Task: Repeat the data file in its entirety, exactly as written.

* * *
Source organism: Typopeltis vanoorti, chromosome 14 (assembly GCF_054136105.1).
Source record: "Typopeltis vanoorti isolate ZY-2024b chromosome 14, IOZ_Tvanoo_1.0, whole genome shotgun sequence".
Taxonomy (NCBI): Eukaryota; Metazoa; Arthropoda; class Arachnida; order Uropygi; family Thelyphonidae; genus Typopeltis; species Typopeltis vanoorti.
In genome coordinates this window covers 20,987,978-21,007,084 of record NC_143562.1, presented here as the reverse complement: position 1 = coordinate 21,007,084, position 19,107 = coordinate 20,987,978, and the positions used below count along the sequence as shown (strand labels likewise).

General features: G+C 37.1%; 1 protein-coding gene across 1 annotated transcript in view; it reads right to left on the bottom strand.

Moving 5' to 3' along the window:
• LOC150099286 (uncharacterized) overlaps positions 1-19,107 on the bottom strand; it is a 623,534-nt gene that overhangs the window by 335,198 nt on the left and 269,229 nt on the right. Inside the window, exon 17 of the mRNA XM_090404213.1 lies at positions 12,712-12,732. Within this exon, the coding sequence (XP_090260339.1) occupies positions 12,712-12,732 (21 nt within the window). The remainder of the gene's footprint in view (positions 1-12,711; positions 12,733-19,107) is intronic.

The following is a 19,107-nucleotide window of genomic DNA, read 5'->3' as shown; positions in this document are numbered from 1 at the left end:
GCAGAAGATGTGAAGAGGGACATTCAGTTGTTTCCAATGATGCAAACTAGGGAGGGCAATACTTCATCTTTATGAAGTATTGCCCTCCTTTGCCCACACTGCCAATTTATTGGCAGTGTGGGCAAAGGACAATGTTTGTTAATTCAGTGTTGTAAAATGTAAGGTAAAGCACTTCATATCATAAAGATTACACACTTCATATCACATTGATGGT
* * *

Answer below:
Source organism: Typopeltis vanoorti, chromosome 14 (assembly GCF_054136105.1).
Source record: "Typopeltis vanoorti isolate ZY-2024b chromosome 14, IOZ_Tvanoo_1.0, whole genome shotgun sequence".
Taxonomy (NCBI): Eukaryota; Metazoa; Arthropoda; class Arachnida; order Uropygi; family Thelyphonidae; genus Typopeltis; species Typopeltis vanoorti.
In genome coordinates this window covers 20,987,978-21,007,084 of record NC_143562.1, presented here as the reverse complement: position 1 = coordinate 21,007,084, position 19,107 = coordinate 20,987,978, and the positions used below count along the sequence as shown (strand labels likewise).

General features: G+C 37.1%; 1 protein-coding gene across 1 annotated transcript in view; it reads right to left on the bottom strand.

Moving 5' to 3' along the window:
• LOC150099286 (uncharacterized) overlaps positions 1-19,107 on the bottom strand; it is a 623,534-nt gene that overhangs the window by 335,198 nt on the left and 269,229 nt on the right. Inside the window, exon 17 of the mRNA XM_090404213.1 lies at positions 12,712-12,732. Within this exon, the coding sequence (XP_090260339.1) occupies positions 12,712-12,732 (21 nt within the window). The remainder of the gene's footprint in view (positions 1-12,711; positions 12,733-19,107) is intronic.

The following is a 19,107-nucleotide window of genomic DNA, read 5'->3' as shown; positions in this document are numbered from 1 at the left end:
GCAGAAGATGTGAAGAGGGACATTCAGTTGTTTCCAATGATGCAAACTAGGGAGGGCAATACTTCATCTTTATGAAGTATTGCCCTCCTTTGCCCACACTGCCAATTTATTGGCAGTGTGGGCAAAGGACAATGTTTGTTAATTCAGTGTTGTAAAATGTAAGGTAAAGCACTTCATATCATAAAGATTACACACTTCATATCACATTGATGGT